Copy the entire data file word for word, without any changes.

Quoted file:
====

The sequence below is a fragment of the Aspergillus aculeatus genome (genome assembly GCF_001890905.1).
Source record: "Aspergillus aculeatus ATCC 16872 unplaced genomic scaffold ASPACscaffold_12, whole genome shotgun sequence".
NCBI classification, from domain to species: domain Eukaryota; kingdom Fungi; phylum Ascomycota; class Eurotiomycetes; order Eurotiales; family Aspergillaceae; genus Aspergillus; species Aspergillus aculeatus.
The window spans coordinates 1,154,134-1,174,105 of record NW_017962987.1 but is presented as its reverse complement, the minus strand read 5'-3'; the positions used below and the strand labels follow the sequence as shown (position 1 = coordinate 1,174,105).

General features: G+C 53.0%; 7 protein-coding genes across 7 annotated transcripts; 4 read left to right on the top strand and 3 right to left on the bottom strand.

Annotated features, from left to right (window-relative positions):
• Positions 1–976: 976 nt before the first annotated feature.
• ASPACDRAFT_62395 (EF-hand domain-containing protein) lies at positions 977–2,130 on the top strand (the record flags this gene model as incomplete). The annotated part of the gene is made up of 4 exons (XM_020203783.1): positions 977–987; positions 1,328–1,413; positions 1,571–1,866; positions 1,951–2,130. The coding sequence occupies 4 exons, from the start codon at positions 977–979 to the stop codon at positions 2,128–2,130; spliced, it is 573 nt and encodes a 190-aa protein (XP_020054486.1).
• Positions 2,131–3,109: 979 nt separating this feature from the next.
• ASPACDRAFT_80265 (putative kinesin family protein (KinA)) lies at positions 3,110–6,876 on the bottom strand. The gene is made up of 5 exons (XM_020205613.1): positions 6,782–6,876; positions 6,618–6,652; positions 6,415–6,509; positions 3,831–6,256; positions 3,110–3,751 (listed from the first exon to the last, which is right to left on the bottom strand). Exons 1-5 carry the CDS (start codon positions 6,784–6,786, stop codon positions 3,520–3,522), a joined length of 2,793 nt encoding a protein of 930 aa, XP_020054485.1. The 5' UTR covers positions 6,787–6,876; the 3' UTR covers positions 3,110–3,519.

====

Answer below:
The sequence below is a fragment of the Aspergillus aculeatus genome (genome assembly GCF_001890905.1).
Source record: "Aspergillus aculeatus ATCC 16872 unplaced genomic scaffold ASPACscaffold_12, whole genome shotgun sequence".
NCBI classification, from domain to species: domain Eukaryota; kingdom Fungi; phylum Ascomycota; class Eurotiomycetes; order Eurotiales; family Aspergillaceae; genus Aspergillus; species Aspergillus aculeatus.
The window spans coordinates 1,154,134-1,174,105 of record NW_017962987.1 but is presented as its reverse complement, the minus strand read 5'-3'; the positions used below and the strand labels follow the sequence as shown (position 1 = coordinate 1,174,105).

General features: G+C 53.0%; 7 protein-coding genes across 7 annotated transcripts; 4 read left to right on the top strand and 3 right to left on the bottom strand.

Annotated features, from left to right (window-relative positions):
• Positions 1–976: 976 nt before the first annotated feature.
• ASPACDRAFT_62395 (EF-hand domain-containing protein) lies at positions 977–2,130 on the top strand (the record flags this gene model as incomplete). The annotated part of the gene is made up of 4 exons (XM_020203783.1): positions 977–987; positions 1,328–1,413; positions 1,571–1,866; positions 1,951–2,130. The coding sequence occupies 4 exons, from the start codon at positions 977–979 to the stop codon at positions 2,128–2,130; spliced, it is 573 nt and encodes a 190-aa protein (XP_020054486.1).
• Positions 2,131–3,109: 979 nt separating this feature from the next.
• ASPACDRAFT_80265 (putative kinesin family protein (KinA)) lies at positions 3,110–6,876 on the bottom strand. The gene is made up of 5 exons (XM_020205613.1): positions 6,782–6,876; positions 6,618–6,652; positions 6,415–6,509; positions 3,831–6,256; positions 3,110–3,751 (listed from the first exon to the last, which is right to left on the bottom strand). Exons 1-5 carry the CDS (start codon positions 6,784–6,786, stop codon positions 3,520–3,522), a joined length of 2,793 nt encoding a protein of 930 aa, XP_020054485.1. The 5' UTR covers positions 6,787–6,876; the 3' UTR covers positions 3,110–3,519.